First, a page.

Oral Replies to Parliamentary Questions

Oral Reply to Parliamentary Question on the Criteria and Process to Prefer Charges for Capital Offences, by Assoc Prof Dr Muhammad Faishal Ibrahim, Minister of State, Ministry of Home Affairs and Ministry of National Development

Published: 04 November 2020



Mr Zhulkarnain Abdul Rahim: To ask the Minister for Home Affairs what are the criteria and process to prefer charges for capital offences.


Answer :


1. Mr Speaker, capital offences are very serious offences, such as murder, kidnapping, firearms offences, and trafficking large quantities of drugs.


2. In cases where preliminary investigations reveal that a capital offence may have been committed by an accused person, a holding charge will be tendered against the accused person in court. The accused person will be held in remand while further investigations are conducted.


3. After law enforcement agencies have completed their investigations, they will make their recommendations to the Attorney-General’s Chambers (AGC). AGC will review the evidence and the circumstances of the case holistically, before exercising its prosecutorial discretion to decide on an appropriate course of action – whether to proceed with the capital charge, lesser charge(s), or to withdraw the charge.


4. Where there are multiple accused persons allegedly involved in the same capital case, the same holding charge may be tendered against all of them initially. After investigations are completed, AGC will consider the sufficiency of the evidence gathered so far, and the specific role of each accused person. The eventual position taken against each accused person would be based on the evidence available and their role in the case, and may therefore differ.


5. I will illustrate this with the Downtown East incident in 2010. In the incident, the victim was attacked by a group of 12 Chinese persons in the aftermath of a settlement talk. Five of the 12 accused persons had armed themselves with knives, a screwdriver, and a bottle of chilli sauce prior to the settlement talk. During the talk, the accused persons accused the victim of staring at them. They surrounded the victim. Those armed used their weapons to stab and slash the victim, while others punched the victim. The victim eventually passed away due to multiple incised wounds.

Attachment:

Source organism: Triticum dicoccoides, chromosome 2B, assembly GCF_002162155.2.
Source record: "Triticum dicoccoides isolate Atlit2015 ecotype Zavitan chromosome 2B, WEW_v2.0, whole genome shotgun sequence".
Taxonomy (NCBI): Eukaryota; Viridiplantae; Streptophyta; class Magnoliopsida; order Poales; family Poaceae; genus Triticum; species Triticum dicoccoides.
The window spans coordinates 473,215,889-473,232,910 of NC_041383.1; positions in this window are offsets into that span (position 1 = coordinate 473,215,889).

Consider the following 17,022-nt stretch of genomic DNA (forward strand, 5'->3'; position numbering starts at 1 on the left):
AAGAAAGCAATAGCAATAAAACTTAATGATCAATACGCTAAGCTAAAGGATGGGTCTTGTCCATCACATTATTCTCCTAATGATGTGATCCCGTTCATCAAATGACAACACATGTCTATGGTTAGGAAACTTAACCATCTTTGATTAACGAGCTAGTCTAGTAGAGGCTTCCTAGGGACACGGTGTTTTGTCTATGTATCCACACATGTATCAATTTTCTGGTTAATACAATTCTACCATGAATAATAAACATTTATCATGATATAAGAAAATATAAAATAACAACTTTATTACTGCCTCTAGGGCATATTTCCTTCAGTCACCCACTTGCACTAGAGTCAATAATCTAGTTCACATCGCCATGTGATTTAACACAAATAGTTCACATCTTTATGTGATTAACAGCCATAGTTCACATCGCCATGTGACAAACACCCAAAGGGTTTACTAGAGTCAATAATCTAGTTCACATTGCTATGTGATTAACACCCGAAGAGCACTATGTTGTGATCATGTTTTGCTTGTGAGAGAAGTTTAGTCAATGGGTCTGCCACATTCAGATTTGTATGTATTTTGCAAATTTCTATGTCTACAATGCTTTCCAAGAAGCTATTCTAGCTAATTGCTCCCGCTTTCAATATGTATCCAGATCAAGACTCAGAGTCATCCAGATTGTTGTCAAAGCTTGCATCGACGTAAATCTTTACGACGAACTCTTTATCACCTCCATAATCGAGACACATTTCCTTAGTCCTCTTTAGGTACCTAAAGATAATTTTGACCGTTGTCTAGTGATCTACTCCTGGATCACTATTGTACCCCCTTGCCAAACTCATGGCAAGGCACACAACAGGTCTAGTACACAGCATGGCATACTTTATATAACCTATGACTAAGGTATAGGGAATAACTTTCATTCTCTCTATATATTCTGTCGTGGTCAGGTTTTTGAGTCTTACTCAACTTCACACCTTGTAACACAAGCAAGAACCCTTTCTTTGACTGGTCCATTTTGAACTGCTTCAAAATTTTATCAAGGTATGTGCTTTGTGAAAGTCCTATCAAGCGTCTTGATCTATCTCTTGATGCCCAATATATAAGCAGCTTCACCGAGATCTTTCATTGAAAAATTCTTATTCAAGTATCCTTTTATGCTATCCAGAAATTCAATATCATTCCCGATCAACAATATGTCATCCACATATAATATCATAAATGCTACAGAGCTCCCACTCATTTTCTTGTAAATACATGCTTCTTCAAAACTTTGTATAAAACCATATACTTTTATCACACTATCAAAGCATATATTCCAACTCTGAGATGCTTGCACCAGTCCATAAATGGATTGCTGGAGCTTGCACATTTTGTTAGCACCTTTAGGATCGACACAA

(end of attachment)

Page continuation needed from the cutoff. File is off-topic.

6. Holding charges of murder were initially preferred against the accused persons. After consideration of the evidence available and the roles played by the accused persons in the incident, the charges were amended to rioting for those who had known that there would be a fight, but did not know that others in their group were armed; rioting with a deadly weapon for those who had known that there would be a fight and that others in their group were armed; and culpable homicide not amounting to murder for those armed and actively attacking the victim. So basically, you can see the different categories of involvement.


7. In line with their respective roles in the incident, the accused persons in the first group received sentences of about three to five years’ imprisonment, and three to six strokes of the cane; those in the second group received sentences of five to six years’ imprisonment, and six strokes of the cane; and those in the third group received sentences of seven to 12 years’ imprisonment, and five to 12 strokes of the cane.


8. I will illustrate with another incident which took place around Pandan Loop in 2014. There were four Indian accused persons, which I will refer to as “A”, “B”, “C”, and “D”. Prior to the attack, “A” told the three other accused persons that “A” and “B” would beat up the victim, “C” would act as a lookout, and “D” would wait in the pick-up. “A” and “B” then took a metal rod each from the back of the pick-up and walked towards the Pandan Loop industrial estate. The victim was subsequently found dead from head injuries due to direct blunt force trauma. “A” fled Singapore for India shortly after the incident.


9. Holding charges of murder were initially preferred against “B”, “C”, and “D”. Subsequently, there was careful consideration of the evidence and the respective roles played by them. It was noted that “A” was the main perpetrator and the three other accused persons knew that metal rods would be used before the incident, but there was no prior discussion to cause death to the victim. The charges against the three accused persons were therefore amended to voluntarily causing grievous hurt with a dangerous weapon with common intention. “B” was eventually sentenced to three years nine months’ imprisonment and three strokes of the cane, while “C” and “D” were sentenced to three years six months’ imprisonment.


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